USA: States throw cash at staff shortage problem
Other states are recruiting in Europe to fill critical gaps in subjects like maths and science, while some have responded to the shortage by issuing "emergency" credentials to unlicensed teachers. One state, Kentucky, is accepting those with only high-school diplomas.
Education Secretary Richard Riley has warned school districts not to sacrifice quantity for quality as rising pupil numbers have created a huge demand for teachers.
This year, enrolment at public and state schools reached a record 52.7 million, 500,000 more children than last autumn. But as the corresponding demand for teachers increases, many of those hired in the 1960s and 1970s are facing retirement and the still strong economy is luring qualified people, particularly in the sciences, to other fields.
The government estimates that American schools will have to hire 2.2 million teachers in the next 10 years to cater for the children of baby-boomers and an influx of young immigrant families.
At the beginning of the school year, Mr Riley called on states to stop giving emergency credentials. "You cannot set standards and then immediately discard them," he said.
"Too many school districts, I am afraid, are sacrificing quality for quantity in order to meet the immediate demand of putting a warm body in front of a class."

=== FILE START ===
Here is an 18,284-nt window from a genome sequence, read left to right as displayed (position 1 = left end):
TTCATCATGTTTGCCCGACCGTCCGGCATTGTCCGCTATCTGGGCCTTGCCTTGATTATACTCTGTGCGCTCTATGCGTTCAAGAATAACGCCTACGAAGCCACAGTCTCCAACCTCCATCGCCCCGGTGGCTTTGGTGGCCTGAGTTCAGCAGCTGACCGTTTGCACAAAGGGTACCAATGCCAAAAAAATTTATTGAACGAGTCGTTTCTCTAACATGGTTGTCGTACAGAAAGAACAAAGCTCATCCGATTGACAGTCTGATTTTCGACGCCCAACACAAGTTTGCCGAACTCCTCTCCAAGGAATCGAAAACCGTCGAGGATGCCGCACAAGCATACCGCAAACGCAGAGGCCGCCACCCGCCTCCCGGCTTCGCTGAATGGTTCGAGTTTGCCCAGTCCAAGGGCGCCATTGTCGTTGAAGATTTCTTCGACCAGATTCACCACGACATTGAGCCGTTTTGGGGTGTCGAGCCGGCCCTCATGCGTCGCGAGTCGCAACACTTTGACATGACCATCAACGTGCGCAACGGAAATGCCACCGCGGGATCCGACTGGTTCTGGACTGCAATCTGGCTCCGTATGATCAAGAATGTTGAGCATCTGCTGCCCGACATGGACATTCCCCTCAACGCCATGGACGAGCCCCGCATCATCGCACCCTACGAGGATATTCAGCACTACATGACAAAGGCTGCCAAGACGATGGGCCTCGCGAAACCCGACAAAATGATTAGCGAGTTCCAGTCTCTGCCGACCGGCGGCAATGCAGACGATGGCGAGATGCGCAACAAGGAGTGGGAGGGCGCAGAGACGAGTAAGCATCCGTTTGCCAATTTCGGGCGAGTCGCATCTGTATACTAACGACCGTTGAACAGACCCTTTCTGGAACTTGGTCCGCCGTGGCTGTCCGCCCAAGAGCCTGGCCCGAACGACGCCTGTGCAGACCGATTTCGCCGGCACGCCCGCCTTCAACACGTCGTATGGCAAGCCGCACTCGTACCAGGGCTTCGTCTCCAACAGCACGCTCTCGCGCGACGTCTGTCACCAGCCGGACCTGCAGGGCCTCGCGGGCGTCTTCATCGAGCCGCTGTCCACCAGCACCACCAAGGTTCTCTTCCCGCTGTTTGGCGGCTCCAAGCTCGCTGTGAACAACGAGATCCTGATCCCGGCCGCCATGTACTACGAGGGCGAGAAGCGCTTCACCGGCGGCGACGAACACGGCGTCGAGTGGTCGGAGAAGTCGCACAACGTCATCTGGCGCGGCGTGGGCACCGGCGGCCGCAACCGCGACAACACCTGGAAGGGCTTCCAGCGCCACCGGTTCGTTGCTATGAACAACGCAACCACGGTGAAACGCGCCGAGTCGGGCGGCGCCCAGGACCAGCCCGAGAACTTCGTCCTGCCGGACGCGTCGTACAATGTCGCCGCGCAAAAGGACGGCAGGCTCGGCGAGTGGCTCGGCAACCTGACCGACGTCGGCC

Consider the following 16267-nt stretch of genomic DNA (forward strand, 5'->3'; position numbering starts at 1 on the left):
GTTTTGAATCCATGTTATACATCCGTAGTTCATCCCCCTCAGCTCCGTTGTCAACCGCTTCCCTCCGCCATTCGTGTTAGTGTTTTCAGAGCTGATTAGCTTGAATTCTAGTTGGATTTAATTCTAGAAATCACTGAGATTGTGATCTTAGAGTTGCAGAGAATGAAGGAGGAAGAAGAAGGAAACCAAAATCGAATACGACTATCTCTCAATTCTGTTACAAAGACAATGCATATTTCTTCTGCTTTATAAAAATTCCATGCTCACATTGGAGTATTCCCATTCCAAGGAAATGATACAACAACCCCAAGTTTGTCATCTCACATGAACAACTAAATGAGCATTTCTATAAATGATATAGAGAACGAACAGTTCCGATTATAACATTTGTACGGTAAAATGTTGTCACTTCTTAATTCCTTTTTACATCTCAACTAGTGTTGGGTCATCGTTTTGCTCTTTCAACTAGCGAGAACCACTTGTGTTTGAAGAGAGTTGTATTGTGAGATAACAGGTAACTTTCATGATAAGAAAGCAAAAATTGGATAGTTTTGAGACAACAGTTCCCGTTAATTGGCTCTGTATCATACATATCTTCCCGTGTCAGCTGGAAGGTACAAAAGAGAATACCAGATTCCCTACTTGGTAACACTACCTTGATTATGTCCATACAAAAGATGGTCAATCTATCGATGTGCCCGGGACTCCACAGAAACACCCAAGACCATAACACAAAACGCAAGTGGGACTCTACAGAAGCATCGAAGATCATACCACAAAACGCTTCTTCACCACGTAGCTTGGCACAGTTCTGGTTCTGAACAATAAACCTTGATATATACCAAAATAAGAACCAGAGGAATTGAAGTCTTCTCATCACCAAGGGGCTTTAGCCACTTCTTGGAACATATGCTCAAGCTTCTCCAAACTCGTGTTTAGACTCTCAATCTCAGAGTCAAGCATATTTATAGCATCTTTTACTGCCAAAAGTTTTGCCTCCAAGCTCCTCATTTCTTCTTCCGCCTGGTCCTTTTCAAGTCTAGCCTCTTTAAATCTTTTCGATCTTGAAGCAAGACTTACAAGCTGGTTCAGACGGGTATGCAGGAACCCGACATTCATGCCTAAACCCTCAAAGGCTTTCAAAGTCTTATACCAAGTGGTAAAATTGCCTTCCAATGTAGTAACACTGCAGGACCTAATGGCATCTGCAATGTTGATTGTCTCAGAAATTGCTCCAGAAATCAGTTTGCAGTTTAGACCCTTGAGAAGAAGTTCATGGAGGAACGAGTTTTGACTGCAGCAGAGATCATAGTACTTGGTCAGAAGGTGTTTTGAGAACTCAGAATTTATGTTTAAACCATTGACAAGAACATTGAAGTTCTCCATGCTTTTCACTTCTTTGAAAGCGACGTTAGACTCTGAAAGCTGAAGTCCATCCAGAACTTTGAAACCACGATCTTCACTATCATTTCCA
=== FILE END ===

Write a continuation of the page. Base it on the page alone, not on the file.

He urged Congress to authorise new funding for teacher training, and the creation of a national job bank to streamline recruitment.
School districts across the country say increasingly that good teachers are hard to find - with the exception of Florida, it is reported, where the sunny climes still draw plenty of willing candidates. At the same time,school boards face mounting public pressure to raise teaching standards.
In Massachusetts, where a political furor broke out after 60 per cent of teaching applicants failed a basic entrance examin, the state is offering bonuses of $20,000, spread over four years, to the 175 most promising new recruits. Up to 300 veteran teachers with proven records would qualify for $50,000 bonuses spread over 10 years.
Similar stories are to be found from Baltimore, Maryland, which offered an incentive package of $5,000 towards a new house and $1,200 in relocation costs, to Las Vegas, Nevada, where exponential growth in the gambling capital has forced the city to hire 2,000 new teachers a year. Many districts are reaching outside their home states for recruits.
New York City this summer went even further afield, hiring 24 Austrian maths and science teachers and seven from Spain. At least one Texas school district has followed suit, hiring from Germany.
New York City's deputy director of human resources said if the Austrian teachers performed well the city would also seek to recruit from Scotland and Switzerland.